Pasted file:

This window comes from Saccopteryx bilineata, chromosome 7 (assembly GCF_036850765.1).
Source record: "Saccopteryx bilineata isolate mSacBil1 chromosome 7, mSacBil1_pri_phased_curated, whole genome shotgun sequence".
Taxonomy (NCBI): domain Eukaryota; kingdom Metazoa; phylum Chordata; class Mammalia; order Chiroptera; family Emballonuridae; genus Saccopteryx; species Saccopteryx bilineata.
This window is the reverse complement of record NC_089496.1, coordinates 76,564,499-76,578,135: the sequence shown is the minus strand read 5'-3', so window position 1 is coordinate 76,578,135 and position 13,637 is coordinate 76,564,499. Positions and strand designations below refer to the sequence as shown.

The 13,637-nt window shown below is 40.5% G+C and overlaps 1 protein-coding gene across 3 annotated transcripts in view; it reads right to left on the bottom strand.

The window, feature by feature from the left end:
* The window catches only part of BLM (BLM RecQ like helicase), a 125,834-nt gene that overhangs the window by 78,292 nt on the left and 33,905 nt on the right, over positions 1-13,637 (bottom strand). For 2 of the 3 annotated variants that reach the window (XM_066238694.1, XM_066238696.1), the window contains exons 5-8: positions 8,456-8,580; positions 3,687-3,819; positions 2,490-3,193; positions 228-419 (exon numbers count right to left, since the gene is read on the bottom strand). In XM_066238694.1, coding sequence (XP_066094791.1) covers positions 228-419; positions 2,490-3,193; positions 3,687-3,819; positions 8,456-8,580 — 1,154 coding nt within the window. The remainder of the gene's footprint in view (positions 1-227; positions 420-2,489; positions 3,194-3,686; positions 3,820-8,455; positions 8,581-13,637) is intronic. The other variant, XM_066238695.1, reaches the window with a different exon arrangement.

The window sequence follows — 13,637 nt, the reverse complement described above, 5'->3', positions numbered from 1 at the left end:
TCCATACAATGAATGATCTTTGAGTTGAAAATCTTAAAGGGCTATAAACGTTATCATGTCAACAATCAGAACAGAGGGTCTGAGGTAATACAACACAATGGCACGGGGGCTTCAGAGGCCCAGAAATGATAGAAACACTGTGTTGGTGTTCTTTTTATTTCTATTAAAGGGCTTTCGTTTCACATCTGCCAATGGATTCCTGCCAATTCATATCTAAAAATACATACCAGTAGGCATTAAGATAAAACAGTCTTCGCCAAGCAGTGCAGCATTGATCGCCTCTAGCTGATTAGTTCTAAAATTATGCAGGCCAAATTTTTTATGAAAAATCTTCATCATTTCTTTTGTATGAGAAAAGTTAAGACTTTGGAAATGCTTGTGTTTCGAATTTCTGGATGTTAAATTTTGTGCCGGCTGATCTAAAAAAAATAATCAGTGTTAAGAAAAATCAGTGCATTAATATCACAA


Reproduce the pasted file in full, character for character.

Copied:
This window comes from Saccopteryx bilineata, chromosome 7 (assembly GCF_036850765.1).
Source record: "Saccopteryx bilineata isolate mSacBil1 chromosome 7, mSacBil1_pri_phased_curated, whole genome shotgun sequence".
Taxonomy (NCBI): domain Eukaryota; kingdom Metazoa; phylum Chordata; class Mammalia; order Chiroptera; family Emballonuridae; genus Saccopteryx; species Saccopteryx bilineata.
This window is the reverse complement of record NC_089496.1, coordinates 76,564,499-76,578,135: the sequence shown is the minus strand read 5'-3', so window position 1 is coordinate 76,578,135 and position 13,637 is coordinate 76,564,499. Positions and strand designations below refer to the sequence as shown.

The 13,637-nt window shown below is 40.5% G+C and overlaps 1 protein-coding gene across 3 annotated transcripts in view; it reads right to left on the bottom strand.

The window, feature by feature from the left end:
* The window catches only part of BLM (BLM RecQ like helicase), a 125,834-nt gene that overhangs the window by 78,292 nt on the left and 33,905 nt on the right, over positions 1-13,637 (bottom strand). For 2 of the 3 annotated variants that reach the window (XM_066238694.1, XM_066238696.1), the window contains exons 5-8: positions 8,456-8,580; positions 3,687-3,819; positions 2,490-3,193; positions 228-419 (exon numbers count right to left, since the gene is read on the bottom strand). In XM_066238694.1, coding sequence (XP_066094791.1) covers positions 228-419; positions 2,490-3,193; positions 3,687-3,819; positions 8,456-8,580 — 1,154 coding nt within the window. The remainder of the gene's footprint in view (positions 1-227; positions 420-2,489; positions 3,194-3,686; positions 3,820-8,455; positions 8,581-13,637) is intronic. The other variant, XM_066238695.1, reaches the window with a different exon arrangement.

The window sequence follows — 13,637 nt, the reverse complement described above, 5'->3', positions numbered from 1 at the left end:
TCCATACAATGAATGATCTTTGAGTTGAAAATCTTAAAGGGCTATAAACGTTATCATGTCAACAATCAGAACAGAGGGTCTGAGGTAATACAACACAATGGCACGGGGGCTTCAGAGGCCCAGAAATGATAGAAACACTGTGTTGGTGTTCTTTTTATTTCTATTAAAGGGCTTTCGTTTCACATCTGCCAATGGATTCCTGCCAATTCATATCTAAAAATACATACCAGTAGGCATTAAGATAAAACAGTCTTCGCCAAGCAGTGCAGCATTGATCGCCTCTAGCTGATTAGTTCTAAAATTATGCAGGCCAAATTTTTTATGAAAAATCTTCATCATTTCTTTTGTATGAGAAAAGTTAAGACTTTGGAAATGCTTGTGTTTCGAATTTCTGGATGTTAAATTTTGTGCCGGCTGATCTAAAAAAAATAATCAGTGTTAAGAAAAATCAGTGCATTAATATCACAA